Undemocratic Republic of Iran: How Did the Hardliners Pull Off a Coup?

When Iranians went to the polls on Friday, Western media had whipped itself into a frenzy over the near-guarantee of a Mousavi victory. In so doing, we ignored the fact that the incumbent, Mahmoud Ahmadinejad, represented a powerful and popular strand in Iranian politics. It was never very likely that Ahmadinejad would get trounced—far too many Iranians are conservative, populist, and eagerly support the Islamic Republic—but when the results were announced, any objective observer could sense something off in this Islamist paradise.

Ahmadinejad, it was claimed, had won over 62% of the vote, and Mousavi only 35%—when just eight years ago Khatami had exactly the opposite numbers. Had so many Iranians become hardliners? Or did the hardliners around Ahmadinejad mistrust the democratic franchise that the Islamic Republic depended on for its legitimacy?

More and more pundits, analysts, and everyday Iranians are convinced that Ahmadinejad’s supporters have stolen the election and deprived the Republic of those democratic mechanisms which, till today, differentiated it from neighboring autocratic regimes (most, it should be noted, are staunch US allies).

Less than twenty-four hours after polls closed, in an election with hand-counted ballots and record turnout, the Supreme Leader confirmed the incumbent’s victory. This flew in the face of Iranian political protocol, which dictates that election results are not announced before the election commission has had ample time to review the results. These results, moreover, were immediately challenged by every candidate and for good reason. Provincial totals were inexplicably missing, numerous irregularities were reported and, to add to the mess, SMS and other electronic media were jammed or suppressed during the voting period. Iran’s vastly different provinces were said to have voted for Ahmadinejad in suspiciously equal proportions: ethnic and cultural divides seemed to make no difference. Mousavi had even lost his own Azeri base in the northwest. The incumbent supposedly even won the capital, Tehran, with 60% of the vote.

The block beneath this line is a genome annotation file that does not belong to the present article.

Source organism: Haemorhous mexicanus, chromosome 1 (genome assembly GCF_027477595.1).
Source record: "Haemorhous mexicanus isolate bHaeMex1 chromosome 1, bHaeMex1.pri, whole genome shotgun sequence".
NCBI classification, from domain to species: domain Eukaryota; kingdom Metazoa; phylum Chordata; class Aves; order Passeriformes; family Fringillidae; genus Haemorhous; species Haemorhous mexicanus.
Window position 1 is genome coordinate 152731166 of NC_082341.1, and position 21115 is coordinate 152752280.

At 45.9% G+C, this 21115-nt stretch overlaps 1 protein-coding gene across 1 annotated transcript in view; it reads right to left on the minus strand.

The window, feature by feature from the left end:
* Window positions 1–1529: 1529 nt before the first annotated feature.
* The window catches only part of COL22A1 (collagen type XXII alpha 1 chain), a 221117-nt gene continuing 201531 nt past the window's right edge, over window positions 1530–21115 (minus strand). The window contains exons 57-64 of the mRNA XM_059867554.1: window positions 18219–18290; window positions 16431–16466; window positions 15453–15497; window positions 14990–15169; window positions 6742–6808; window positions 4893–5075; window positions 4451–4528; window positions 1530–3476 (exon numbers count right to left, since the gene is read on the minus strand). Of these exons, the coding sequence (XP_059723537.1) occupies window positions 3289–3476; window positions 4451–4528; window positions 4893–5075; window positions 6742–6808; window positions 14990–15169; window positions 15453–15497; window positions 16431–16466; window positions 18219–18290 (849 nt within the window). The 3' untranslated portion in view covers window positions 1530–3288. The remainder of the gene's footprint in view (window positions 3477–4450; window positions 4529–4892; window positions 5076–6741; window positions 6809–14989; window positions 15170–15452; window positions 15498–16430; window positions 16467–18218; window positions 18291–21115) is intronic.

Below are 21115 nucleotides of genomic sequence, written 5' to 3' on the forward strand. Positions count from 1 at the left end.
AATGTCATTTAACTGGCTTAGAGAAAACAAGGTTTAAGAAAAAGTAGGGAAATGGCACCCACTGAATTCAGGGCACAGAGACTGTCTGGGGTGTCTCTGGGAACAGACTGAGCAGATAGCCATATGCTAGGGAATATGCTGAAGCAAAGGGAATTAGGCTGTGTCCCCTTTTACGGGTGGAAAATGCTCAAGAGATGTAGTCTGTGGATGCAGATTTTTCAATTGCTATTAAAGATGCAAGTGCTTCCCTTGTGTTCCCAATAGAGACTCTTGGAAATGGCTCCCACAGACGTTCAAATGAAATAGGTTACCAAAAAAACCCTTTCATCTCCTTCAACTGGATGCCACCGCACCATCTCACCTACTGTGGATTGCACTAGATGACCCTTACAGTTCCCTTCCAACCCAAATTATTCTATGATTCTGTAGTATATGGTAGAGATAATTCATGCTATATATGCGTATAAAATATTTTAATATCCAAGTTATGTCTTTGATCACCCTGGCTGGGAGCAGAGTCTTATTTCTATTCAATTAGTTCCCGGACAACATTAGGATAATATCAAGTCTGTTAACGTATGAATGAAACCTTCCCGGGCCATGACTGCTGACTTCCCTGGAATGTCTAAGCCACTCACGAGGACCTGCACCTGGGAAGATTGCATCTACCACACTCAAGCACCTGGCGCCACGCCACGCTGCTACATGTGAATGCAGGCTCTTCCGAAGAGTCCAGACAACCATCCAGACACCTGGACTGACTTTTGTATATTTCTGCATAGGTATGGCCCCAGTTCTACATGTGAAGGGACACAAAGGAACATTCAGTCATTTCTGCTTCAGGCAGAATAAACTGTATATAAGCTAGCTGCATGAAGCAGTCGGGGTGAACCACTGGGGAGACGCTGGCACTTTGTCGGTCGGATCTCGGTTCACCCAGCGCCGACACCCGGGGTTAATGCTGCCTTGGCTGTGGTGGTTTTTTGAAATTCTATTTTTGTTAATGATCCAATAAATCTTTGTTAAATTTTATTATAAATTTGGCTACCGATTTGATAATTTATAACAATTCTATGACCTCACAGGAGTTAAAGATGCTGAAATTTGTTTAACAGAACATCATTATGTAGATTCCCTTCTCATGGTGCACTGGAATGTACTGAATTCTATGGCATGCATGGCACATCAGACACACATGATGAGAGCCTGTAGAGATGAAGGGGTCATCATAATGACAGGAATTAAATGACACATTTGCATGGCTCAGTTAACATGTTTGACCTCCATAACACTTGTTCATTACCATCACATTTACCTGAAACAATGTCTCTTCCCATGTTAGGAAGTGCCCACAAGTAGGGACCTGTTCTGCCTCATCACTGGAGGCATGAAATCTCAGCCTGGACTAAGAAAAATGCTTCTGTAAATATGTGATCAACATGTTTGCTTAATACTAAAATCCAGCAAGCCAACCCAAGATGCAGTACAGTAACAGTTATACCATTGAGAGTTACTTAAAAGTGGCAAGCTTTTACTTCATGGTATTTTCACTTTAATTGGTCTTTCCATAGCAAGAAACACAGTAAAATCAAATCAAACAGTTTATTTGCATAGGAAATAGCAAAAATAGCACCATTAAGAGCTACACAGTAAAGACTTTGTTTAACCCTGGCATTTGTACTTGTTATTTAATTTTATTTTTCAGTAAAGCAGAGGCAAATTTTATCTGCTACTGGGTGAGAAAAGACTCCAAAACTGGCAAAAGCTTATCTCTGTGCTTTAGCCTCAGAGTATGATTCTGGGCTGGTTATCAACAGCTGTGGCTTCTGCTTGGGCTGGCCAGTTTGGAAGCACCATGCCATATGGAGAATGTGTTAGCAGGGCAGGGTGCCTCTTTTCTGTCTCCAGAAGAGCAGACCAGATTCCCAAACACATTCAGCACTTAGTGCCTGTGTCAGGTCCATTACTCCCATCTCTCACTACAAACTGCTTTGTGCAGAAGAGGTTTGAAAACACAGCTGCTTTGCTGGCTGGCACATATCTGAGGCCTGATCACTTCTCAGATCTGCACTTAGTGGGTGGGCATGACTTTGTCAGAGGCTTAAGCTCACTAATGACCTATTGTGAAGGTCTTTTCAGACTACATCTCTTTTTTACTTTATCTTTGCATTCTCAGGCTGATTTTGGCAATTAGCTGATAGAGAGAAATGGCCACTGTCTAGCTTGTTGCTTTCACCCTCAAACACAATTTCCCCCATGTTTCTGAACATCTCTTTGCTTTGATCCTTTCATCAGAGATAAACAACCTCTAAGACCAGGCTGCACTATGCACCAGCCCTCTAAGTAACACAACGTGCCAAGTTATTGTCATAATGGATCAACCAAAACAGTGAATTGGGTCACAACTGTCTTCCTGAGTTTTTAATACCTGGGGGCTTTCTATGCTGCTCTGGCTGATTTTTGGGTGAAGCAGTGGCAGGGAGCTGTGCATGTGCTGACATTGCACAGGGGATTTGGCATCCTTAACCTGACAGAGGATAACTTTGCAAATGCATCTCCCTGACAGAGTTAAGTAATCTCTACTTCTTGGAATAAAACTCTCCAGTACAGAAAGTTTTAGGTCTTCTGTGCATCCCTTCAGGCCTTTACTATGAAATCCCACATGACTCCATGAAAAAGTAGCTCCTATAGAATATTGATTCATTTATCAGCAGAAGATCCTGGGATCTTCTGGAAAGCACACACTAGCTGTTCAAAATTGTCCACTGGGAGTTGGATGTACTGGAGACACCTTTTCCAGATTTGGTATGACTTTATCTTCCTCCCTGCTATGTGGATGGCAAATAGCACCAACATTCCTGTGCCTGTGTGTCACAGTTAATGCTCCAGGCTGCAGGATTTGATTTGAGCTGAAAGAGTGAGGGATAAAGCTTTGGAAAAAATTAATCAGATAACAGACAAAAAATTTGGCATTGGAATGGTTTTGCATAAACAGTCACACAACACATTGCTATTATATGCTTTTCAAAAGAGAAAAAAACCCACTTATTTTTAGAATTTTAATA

Let us be clear: What we are witnessing in Iran is a coup, albeit against elements of the establishment deemed insufficiently committed to a radical reading of Islam. The Iranian system has so far been democratic; however, that democratic character is significantly diluted by numerous checks, clerical and otherwise, intended to produce a regime both popular and appropriately Islamic. This convoluted structure is overseen by a Supreme Leader, nominally appointed for life by an elected Assembly of Experts (there have only been two Supreme Leaders, and the first—Khomeini—died in office.)

Khatami’s election represented a move toward realizing a more democratic Islamism, after years of war and a ravaged economy slowly rebuilt. We could call it the realization of the potential of the Revolution, and the Constitution it generated. But over the last decade, those democratic tendencies have been fiercely, even brutally, suppressed by hardliners seizing state institutions and levers of power to advance their agenda.

When, in 1997, Khatami scored a stunning landslide victory (essentially repeated in 2001), elements within the Iranian state came together in fear of Khatami’s politics which, they suspected, would eventually deny the Islamic nature of the Republic (or, as likely, would deny their financial and political privileges). This power base includes radical clerics allied with and benefiting the Republic’s thuggish paramilitary organizations, the IRGC and Basij, which were formed in the early days. (Khomeini felt the army alone was insufficient to maintain the regime; he needed ideologically committed troops, not just a nationally defined military.)

These hardline elements have come together around Khamenei but have profited enormously from Ahmadinejad, who is in contrast to Khatami an acceptable leader. Their economic politics combine a shortsighted, inflationary populism along with the corrupt transfer of increasing shares of state wealth and industry to the right persons. The result being that power is more and more the preserve of select elements within the Republic, and it may well be that the losers in this system—many of them prominent clerics and reformists—are fighting back. Of such stuff, we hope, democracy is made.